Local view for "http://purl.org/linkedpolitics/eu/plenary/2007-10-24-Speech-3-340"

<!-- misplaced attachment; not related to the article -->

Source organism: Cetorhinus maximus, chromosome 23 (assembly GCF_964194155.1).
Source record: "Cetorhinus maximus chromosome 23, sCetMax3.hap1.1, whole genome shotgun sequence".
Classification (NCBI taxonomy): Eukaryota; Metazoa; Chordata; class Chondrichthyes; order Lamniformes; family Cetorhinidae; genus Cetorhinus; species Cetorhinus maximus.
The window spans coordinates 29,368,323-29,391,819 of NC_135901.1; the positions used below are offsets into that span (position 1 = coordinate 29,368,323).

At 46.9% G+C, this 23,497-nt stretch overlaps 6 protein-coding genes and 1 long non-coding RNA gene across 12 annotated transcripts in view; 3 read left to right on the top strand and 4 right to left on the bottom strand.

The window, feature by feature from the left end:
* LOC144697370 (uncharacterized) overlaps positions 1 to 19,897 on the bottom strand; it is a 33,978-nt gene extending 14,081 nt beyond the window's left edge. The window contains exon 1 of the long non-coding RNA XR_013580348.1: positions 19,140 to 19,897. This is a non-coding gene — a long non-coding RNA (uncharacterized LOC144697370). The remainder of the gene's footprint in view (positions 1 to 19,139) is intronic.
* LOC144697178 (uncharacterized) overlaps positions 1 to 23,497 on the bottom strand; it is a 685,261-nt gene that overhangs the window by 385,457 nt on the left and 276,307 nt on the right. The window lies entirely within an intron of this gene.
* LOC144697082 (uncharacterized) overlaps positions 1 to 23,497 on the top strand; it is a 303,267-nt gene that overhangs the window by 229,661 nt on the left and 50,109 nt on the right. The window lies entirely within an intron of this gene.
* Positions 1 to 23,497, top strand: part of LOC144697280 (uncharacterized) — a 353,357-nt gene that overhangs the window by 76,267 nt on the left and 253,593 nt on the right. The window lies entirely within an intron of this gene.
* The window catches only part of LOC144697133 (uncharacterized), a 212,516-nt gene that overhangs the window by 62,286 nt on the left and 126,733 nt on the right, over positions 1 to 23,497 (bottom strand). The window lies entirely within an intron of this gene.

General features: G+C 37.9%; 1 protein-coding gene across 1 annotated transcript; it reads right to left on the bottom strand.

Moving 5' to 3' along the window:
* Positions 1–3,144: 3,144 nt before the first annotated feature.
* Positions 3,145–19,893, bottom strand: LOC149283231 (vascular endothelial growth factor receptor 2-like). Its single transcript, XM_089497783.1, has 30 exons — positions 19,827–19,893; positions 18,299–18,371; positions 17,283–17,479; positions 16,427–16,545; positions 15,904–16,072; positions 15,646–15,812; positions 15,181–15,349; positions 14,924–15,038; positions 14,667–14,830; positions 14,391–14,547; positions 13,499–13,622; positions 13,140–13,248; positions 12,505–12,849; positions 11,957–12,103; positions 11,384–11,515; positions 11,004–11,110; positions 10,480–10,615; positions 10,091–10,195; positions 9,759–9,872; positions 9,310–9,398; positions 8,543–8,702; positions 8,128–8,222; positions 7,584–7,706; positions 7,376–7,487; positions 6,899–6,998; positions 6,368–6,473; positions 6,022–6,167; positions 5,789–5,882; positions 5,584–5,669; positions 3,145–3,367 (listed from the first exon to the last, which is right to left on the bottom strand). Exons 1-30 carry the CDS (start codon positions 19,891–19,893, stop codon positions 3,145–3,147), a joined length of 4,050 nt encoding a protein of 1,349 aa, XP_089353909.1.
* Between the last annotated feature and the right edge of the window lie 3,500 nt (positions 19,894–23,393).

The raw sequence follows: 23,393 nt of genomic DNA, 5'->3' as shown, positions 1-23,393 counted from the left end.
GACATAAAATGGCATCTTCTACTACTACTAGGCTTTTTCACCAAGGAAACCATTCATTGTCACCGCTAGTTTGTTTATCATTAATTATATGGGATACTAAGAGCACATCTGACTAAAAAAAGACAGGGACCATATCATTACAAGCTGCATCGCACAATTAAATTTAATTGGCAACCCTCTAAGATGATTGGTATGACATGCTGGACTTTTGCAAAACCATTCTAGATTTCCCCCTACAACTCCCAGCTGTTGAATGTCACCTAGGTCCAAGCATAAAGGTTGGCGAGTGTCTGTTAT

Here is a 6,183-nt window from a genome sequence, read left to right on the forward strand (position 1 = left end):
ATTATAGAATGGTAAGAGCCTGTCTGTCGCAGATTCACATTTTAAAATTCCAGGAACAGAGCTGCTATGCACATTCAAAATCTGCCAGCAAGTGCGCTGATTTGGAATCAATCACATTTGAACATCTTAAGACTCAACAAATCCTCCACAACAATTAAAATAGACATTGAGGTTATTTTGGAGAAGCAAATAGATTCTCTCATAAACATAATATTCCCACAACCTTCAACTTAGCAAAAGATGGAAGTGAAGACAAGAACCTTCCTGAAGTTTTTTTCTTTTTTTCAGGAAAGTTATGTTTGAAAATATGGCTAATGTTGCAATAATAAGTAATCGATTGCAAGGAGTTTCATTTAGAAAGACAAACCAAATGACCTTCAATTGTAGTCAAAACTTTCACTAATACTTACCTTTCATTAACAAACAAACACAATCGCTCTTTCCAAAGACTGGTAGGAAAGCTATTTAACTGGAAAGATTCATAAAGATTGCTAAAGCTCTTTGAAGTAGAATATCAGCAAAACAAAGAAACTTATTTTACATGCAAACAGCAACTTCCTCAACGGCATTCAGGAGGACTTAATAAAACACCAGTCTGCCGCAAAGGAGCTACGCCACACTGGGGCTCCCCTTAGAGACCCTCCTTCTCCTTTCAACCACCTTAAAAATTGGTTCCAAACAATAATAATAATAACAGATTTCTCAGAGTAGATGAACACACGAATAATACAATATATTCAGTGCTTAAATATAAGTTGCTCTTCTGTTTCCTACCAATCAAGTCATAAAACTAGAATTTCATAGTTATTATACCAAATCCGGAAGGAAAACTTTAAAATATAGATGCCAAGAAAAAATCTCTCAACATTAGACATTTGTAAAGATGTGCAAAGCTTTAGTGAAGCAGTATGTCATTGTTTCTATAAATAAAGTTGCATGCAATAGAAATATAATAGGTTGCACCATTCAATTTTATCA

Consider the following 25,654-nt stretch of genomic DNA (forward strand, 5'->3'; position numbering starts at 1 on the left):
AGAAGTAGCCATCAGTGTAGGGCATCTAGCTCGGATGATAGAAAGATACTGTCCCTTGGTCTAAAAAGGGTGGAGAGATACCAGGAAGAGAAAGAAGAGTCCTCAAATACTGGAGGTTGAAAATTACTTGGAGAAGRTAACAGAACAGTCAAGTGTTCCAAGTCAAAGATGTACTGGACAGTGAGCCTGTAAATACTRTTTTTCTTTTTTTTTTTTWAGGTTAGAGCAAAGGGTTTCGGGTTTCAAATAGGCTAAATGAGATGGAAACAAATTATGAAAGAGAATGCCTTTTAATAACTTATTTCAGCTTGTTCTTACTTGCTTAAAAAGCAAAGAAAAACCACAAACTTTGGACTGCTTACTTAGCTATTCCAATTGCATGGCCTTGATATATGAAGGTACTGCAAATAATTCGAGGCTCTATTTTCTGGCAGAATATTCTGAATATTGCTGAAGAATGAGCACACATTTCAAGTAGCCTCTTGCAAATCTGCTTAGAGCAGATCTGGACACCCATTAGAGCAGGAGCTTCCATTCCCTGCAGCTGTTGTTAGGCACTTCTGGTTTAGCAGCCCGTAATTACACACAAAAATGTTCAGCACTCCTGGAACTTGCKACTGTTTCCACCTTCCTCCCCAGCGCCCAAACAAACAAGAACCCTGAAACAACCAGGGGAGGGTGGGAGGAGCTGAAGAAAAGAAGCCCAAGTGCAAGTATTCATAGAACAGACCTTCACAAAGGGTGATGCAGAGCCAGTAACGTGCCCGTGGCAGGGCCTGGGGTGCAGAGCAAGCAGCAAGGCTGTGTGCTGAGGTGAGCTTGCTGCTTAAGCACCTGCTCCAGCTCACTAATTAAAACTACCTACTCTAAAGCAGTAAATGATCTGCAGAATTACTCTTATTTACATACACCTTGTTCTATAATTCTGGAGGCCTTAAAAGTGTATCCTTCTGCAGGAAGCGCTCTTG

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"Madam President, Commissioner, ladies and gentlemen, we are discussing the report on the state of play of relations between the European Union and Africa. This sets out a shared vision on the part of Africa and Europe on future cooperation with a view to promoting development in Africa and combating poverty. The strategy must amount to more than just defending present policy. It is about a vision, based on shared values and principles, on mutual respect, that is geared to the well-being of people. It is good that the European Parliament and the Pan-African Parliament will get the opportunity at the summit to articulate the parliamentary view on the joint strategy. The delegations from the Pan-African Parliament and our Parliament met last week to prepare a joint declaration. I hope that our Presidents will be able to present this to the heads of government at the summit. Madam President, of course there is a great deal more to say on this but my time is up, I see, and so I will leave it at that, but not without first thanking my colleagues and the Commission for a very fruitful cooperation. Africa and Europe have a long shared history, but relations between them really have changed: it can no longer be one-way traffic. Now it is about an equal partnership to tackle together problems that are affecting both continents, such as security, trade, migration and climate change. The European Union produced a European strategy for Africa in 2005. I was also the rapporteur on that occasion. In our view that strategy had two important shortcomings. It was a strategy that was too much Africa, but involving Africa, and Parliament and civil society were not sufficiently involved in the development of this strategy. I am pleased that we are now talking about a Joint EU-Africa Strategy and that Parliament and civil society will be more involved this time. This cooperation augurs very well for the future. Madam President, this strategy should provide us with the structure and direction for joint action in the future. The fight against poverty and the Millennium Development Goals must continue to occupy centre stage. Although the most recent MDG figures permit a degree of optimism, in sub-Saharan Africa 41.1% of people still live on 1 dollar a day. This situation cannot be improved with development aid alone. It is also necessary to foster economic growth. The economic partnership agreements being negotiated at the moment could be a good instrument for this, provided – and I stress this point – they have sustainable development at their core and provided they are more than just European trade agreements. I would very much like to hear from the Commissioner about the situation regarding the possible postponement of the deadline of 1 January 2008. Madam President, African governments are, of course, primarily responsible for development in their own countries. They have become more independent, both politically and economically. African development is in full swing, not least through the emergence on the scene of new institutions, such as NEPAD (New Partnership for Africa’s Development) and the African Peer Review Mechanism. It is a long time since Europe was the sole and exclusive partner for financial and political support. Other countries are beginning to exert their own influence in and on Africa in a very emphatic way: look at China, for example. We can no longer take our relationship with Africa for granted. Madam President, the report highlights three priority policy areas: peace and security, good governance, and economic growth and investment in people. As far as European policy areas are concerned, the report draws attention to the importance of greater coherence between development activities on the one hand and other policy areas on the other hand, such as trade, agriculture and migration. Only if Europe can make more coherent, better coordinated use of its support and improve its financial accounting can the development policy of the European Union become more effective and more efficient. Peace and security are a grave problem in Africa. The report emphasises the importance of an integrated approach to tackling conflict situations. The top priority in this area should be our responsibility to protect people and to make a contribution to preventing and resolving conflicts, as well as reconstruction. Obviously good governance, a functioning rule of law and stable democracy are conditions for stability and development. Capacity building in these areas is vitally important. We support the Commission’s ambitions in this area. Madam President, the second EU-Africa Summit is to take place in Lisbon in December after a gap of seven years. The Joint EU-Africa Strategy and the Action Plan will be decided on there. There is a great deal at stake and it is in all our interests that this summit is a success. Moreover, although the situation in Zimbabwe is a cause for very grave concern, we should remember that this is an EU-Africa summit and not an EU-Zimbabwe summit, that it is about a people-centred approach and not a president-centred partnership."@en1
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